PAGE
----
Does LinkedIn bring you a steady stream of prospects?
Is your LinkedIn presence optimized?
Adjusting how you use LinkedIn changes the way prospects respond to you.
In this article you'll discover six tactics to attract LinkedIn leads and show them how you can contribute to their success.
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#1: Improve Your Presence
If you treat your profile as a cover letter and resume, you're missing a prime lead generation opportunity.
Brynne Tillman from Social Sales Link points out that prospects don't care about what you've done—they want to know how you can help them. To convey your worth, find out what kind of value your prospects are looking for and optimize your LinkedIn profile to woo them.
Rather than listing personal accomplishments, use every part of your LinkedIn profile as a marketing tool to speak directly to your prospects and demonstrate that you have the solution they need.
#2: Create Influential Content
Eric Gruber, chief content officer for Get LinkedIn Help, says that content shared on LinkedIn is going unnoticed—even if it's filled with great information.
His advice is to stop using LinkedIn Pulse as another place to post blog articles, and start creating content that positions you as a thought leader. When people view you as an expert, you get more attention.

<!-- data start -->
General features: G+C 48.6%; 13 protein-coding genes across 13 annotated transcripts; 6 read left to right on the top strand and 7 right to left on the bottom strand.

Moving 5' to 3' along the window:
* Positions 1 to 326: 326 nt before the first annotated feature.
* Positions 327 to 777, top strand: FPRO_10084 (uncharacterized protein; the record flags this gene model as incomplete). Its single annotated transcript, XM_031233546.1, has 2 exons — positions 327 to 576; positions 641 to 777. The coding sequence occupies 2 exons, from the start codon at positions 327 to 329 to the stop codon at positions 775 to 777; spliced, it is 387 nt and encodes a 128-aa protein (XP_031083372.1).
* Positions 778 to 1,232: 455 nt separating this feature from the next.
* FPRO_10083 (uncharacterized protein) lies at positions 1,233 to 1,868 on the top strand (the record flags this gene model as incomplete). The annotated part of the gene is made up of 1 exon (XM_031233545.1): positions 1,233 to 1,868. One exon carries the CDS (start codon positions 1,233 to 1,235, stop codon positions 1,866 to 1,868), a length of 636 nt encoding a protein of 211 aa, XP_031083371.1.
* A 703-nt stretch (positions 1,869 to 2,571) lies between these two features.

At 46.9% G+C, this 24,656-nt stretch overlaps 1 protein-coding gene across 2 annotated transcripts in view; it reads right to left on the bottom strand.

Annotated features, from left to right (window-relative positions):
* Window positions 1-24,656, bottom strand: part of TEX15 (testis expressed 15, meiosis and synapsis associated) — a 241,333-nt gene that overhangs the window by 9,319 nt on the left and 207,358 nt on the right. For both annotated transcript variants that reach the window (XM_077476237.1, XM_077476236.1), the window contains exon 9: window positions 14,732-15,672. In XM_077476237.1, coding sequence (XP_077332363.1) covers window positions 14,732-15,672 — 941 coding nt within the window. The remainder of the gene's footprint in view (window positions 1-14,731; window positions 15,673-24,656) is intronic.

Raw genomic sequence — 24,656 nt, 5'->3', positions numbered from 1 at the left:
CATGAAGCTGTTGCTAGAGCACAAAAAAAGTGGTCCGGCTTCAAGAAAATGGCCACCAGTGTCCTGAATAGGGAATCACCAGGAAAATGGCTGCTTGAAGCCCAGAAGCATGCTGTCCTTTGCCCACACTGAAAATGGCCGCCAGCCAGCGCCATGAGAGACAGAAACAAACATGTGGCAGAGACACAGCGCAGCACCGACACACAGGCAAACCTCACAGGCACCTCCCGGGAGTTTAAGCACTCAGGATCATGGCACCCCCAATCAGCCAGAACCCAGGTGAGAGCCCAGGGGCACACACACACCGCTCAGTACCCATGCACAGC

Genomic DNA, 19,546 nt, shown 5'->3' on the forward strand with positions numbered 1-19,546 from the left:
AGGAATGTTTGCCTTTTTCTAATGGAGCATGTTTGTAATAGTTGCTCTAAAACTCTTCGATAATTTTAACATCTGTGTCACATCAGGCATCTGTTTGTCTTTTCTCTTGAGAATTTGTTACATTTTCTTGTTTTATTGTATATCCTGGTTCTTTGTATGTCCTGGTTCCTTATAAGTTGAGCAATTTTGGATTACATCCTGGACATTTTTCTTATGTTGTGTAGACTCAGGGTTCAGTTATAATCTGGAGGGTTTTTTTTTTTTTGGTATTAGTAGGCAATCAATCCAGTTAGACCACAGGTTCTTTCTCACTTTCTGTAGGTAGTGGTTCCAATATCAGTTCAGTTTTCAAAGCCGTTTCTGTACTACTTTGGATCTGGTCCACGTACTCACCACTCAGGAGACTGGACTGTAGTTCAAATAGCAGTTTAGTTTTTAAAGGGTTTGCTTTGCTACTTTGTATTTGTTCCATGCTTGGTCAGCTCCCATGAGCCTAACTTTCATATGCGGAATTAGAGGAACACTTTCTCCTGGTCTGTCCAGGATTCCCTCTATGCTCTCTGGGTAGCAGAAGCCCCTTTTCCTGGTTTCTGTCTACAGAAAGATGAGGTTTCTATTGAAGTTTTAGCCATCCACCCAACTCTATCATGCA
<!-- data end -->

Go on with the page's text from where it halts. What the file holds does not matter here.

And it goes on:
As you plan your posts, think about what type of content other influencers provide. Most of them share content that takes a stance, discusses trends and changes in their industry. They make predictions and provide real examples and case studies.
The Allant Group tried this tactic with their article, Everything You Know About Digital Advertising Is About to Change. The article is about the rising technologies and emerging trends that will shape and change the industry. In a matter of 48 hours the post had more than 3,000 views and almost 200 likes.
Choose your content topics carefully—make sure they fit well with your LinkedIn discussion groups and challenge traditional thinking. Try to get decision-makers to think twice about their own approaches. Intriguing content usually results in click-throughs to your blog for more information.
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No matter which topics you choose, your posts should be op-ed style, not the “how to” or “top mistake” articles that are saturating LinkedIn right now.
As you create content to share in different groups, status updates, company pages and showcase pages, think about whether it actually supports your lead generation efforts.
Ask yourself whether you're just giving prospects a reminder or providing relevant information and solutions they can't find elsewhere. Does your content inspire prospects to take further action?
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#3: Target Prospects
Take a good look at your connections. Many business owners and sales and marketing leaders have built their connections based on quantity, not quality. They end up with connections who are irrelevant to their business. Those are the people you want to avoid when targeting your messages.